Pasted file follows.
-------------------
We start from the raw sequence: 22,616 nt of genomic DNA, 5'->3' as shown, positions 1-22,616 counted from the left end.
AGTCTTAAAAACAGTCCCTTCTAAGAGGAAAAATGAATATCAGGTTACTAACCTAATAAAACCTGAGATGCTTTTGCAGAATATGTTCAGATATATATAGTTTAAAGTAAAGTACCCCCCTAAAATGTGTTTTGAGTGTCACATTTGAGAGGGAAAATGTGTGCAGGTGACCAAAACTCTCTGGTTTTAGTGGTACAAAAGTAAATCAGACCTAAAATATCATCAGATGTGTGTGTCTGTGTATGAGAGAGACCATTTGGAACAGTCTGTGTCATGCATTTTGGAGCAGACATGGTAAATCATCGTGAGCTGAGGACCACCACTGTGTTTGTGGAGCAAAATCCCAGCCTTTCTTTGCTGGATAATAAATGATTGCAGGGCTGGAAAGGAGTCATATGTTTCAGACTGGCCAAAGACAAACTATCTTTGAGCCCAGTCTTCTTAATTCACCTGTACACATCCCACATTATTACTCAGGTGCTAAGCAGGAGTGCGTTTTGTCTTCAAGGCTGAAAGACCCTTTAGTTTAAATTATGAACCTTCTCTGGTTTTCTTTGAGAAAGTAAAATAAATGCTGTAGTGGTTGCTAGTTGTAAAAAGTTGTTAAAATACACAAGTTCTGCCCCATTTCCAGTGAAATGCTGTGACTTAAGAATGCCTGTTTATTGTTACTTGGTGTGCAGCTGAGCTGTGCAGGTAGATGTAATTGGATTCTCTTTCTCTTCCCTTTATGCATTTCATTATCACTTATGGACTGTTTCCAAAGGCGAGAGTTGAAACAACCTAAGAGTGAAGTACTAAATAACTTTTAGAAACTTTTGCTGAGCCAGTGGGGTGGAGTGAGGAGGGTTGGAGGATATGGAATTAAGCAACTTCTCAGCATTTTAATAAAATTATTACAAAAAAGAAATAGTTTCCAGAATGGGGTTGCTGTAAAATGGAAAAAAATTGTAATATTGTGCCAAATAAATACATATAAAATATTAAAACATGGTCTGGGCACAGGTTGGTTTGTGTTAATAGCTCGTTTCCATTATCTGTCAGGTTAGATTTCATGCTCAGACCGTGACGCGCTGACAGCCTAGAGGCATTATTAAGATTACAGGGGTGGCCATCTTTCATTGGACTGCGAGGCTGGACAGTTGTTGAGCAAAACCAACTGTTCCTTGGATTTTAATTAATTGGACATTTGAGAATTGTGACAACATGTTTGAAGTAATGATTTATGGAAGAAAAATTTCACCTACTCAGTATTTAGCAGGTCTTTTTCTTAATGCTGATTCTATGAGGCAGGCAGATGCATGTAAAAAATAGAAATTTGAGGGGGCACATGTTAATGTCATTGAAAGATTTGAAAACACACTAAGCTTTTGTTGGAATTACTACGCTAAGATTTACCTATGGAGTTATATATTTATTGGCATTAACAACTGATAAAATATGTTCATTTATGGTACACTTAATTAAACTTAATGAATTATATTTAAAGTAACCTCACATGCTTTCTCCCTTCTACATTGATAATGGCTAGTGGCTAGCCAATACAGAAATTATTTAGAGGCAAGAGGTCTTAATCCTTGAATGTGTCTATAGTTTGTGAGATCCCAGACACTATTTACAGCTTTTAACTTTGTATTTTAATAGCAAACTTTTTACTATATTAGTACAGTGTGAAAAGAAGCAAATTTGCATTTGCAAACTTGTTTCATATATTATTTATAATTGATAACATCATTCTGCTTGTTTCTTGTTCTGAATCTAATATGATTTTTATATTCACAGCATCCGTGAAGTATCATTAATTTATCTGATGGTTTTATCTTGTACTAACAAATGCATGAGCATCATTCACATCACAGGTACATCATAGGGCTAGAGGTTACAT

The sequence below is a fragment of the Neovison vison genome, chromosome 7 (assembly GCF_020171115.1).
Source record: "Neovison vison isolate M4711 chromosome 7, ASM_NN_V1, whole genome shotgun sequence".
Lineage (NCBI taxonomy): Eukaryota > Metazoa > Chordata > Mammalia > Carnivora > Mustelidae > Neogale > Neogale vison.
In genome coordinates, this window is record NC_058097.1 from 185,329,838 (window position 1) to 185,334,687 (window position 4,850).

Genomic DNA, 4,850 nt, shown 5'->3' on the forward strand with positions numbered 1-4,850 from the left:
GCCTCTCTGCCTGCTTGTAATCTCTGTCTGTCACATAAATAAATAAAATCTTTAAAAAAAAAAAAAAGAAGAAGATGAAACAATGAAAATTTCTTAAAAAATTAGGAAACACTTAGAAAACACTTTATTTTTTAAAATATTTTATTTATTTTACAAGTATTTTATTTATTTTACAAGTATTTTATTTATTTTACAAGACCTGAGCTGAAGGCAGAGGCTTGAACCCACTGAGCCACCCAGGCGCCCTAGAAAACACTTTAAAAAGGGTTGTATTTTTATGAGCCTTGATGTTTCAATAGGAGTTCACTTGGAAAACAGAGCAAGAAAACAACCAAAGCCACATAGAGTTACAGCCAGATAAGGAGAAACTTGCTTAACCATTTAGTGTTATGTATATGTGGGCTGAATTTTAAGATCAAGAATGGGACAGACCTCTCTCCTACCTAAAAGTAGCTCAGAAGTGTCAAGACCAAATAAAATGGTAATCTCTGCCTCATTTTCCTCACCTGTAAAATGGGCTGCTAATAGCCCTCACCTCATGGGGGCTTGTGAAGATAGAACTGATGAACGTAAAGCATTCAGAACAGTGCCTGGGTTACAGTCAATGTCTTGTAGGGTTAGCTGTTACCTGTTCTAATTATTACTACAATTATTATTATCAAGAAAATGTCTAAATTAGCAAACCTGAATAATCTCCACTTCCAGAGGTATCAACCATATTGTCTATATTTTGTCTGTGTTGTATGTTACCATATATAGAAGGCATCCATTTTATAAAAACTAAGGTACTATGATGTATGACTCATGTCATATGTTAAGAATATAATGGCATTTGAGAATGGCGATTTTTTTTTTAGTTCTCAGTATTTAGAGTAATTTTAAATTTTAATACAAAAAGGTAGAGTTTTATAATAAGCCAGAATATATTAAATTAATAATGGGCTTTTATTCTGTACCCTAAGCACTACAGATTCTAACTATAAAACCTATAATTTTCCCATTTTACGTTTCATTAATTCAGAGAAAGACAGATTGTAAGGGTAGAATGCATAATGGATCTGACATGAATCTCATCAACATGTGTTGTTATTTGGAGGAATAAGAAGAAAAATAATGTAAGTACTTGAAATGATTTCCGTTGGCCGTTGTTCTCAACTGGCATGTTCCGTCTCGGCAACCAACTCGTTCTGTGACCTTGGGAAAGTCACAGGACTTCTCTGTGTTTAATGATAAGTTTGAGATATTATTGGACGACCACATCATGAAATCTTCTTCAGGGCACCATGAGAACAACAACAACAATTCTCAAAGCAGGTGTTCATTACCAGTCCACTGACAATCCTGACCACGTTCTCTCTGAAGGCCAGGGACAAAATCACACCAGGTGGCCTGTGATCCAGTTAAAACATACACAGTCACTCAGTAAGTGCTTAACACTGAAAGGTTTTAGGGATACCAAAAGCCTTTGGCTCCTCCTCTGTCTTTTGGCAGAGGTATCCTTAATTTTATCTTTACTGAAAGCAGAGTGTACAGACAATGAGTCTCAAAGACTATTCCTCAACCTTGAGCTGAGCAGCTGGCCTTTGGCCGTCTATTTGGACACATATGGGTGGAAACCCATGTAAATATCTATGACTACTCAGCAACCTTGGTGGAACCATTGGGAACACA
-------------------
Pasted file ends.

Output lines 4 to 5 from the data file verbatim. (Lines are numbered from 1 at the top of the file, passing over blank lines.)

Source record: "Neovison vison isolate M4711 chromosome 7, ASM_NN_V1, whole genome shotgun sequence".
Lineage (NCBI taxonomy): Eukaryota > Metazoa > Chordata > Mammalia > Carnivora > Mustelidae > Neogale > Neogale vison.